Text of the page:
The elements of typeface design are of such import numerous research studies have been conducted determining the many ways readers are affected by typeset, albeit indirectly. For instance, fluency, defined as ease of processing information, “influences a wide range of people’s judgments, including, preferences, familiarities, truth and risks” (Huang, Song, & Bargh, 2011, p. 506). In fact, research has demonstrated a positive relationship between fluency and categorization, decision-making (Oppenheimer & Frank, 2008) and assessment of future potential (Huang et al., 2011). In still another research study, it was found that “typography is not neutral but can ‘massage’ the message, by altering people’s perceptions of a name or word” (Doyle & Bottomley, 2008, p. 396) actually altering the meaning of the word towards the meaning of the typeface. Meaning of the typeface? What? Yes, you read it correctly. There are even articles devoted to the personality of typefaces characterizing them with adjectives such as crisp, delicate, unobtrusive, modest, subtle, warm, classic, modern, or contemporary (Shaw & Coles, 2011). Lastly, but certainly not least, there are numerous websites, blogs, and e-books ripe for the reading regarding all that is typography, demonstrated through a simple Google search. I have to admit, I will never be able to take typography for granted again. In fact, Ms. Pointer would be proud, I will forever use the more politically correct term, typeface, giving it the credit it so definitely deserves.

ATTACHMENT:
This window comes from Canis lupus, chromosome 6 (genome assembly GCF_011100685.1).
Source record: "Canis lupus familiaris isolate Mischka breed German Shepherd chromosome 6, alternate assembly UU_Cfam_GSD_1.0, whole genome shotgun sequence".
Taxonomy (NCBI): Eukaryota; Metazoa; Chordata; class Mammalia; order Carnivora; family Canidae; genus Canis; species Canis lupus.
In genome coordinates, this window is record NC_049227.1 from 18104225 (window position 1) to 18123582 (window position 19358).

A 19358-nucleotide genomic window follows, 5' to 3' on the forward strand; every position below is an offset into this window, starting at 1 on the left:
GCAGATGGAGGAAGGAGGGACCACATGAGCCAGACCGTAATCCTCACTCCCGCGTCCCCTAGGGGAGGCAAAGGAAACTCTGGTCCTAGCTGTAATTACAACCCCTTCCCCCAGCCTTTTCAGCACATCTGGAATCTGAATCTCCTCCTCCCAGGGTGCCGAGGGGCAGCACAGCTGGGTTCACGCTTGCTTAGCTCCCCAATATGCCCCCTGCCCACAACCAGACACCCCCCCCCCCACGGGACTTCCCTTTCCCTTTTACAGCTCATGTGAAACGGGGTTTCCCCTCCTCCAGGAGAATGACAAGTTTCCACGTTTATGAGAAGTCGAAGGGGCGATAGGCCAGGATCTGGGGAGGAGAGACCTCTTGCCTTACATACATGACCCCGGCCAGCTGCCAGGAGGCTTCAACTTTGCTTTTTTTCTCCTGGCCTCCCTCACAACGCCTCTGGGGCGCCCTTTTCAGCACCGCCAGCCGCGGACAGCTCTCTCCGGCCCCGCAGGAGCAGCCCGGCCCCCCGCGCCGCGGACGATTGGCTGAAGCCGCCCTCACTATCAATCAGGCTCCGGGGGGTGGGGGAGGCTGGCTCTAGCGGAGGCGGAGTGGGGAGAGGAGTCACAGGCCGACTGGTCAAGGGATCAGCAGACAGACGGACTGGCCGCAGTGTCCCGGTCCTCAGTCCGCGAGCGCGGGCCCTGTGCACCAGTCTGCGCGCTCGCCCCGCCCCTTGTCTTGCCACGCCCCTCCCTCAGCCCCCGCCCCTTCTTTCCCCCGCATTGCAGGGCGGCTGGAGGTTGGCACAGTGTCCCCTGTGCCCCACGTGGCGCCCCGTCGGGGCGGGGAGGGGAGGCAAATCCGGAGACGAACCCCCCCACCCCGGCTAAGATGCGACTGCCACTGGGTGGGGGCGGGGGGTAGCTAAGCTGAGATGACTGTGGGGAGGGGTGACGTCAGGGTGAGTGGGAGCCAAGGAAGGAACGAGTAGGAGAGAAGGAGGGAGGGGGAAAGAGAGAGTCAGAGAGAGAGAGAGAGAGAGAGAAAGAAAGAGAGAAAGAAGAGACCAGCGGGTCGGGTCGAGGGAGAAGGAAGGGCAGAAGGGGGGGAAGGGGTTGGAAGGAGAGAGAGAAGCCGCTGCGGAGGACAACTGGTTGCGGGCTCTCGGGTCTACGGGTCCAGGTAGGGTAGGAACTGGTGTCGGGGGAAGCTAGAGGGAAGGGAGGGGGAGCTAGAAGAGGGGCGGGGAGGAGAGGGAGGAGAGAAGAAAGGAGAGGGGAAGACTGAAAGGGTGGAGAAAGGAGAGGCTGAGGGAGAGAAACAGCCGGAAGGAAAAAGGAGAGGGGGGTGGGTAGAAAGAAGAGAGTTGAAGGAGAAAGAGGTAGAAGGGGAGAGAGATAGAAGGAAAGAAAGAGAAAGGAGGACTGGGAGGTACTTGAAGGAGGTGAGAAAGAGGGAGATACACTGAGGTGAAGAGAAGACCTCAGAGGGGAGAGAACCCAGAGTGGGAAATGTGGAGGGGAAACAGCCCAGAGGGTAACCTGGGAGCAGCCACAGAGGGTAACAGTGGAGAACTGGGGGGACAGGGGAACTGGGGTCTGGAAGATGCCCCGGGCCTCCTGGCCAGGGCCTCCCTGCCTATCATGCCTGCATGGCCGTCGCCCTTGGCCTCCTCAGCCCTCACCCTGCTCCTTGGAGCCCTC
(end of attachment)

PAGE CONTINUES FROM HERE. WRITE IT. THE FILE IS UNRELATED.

Doyle, J. R., & Bottomley, P. A. (2008, June 1). The massage in the medium: Transfer of connotative meaning from typeface to names and products. Wiley InterScience. doi: 10.1002/acp.1468
Huang, J. Y., Song, H., & Bargh, J. A. (2011). Smooth trajectories travel farther into the future: Perceptual fluency effects on prediction of trend continuation. Journal of Experimental Social Psychology, 47(2), 506-508. doi: 10.1016/j.jesp.2010.12.002
Laureate Education, Inc. (Producer). (n.d.). Effective use of text [Video]. Available from http://sylvan.live.ecollege.com.
Oppenheimer, D. M., & Frank, M. C. (2008). A rose in any other font would not smell as sweet: Effects of perceptual fluency on categorization. Cognition, 106, 1178-1194. doi: 10.1016/j.cognition.2007.05.010
Shaw, P., & Coles, S. (2011, April). The new classics. Stereotype, 62(2), 42-43. Retrieved from EBSCOhost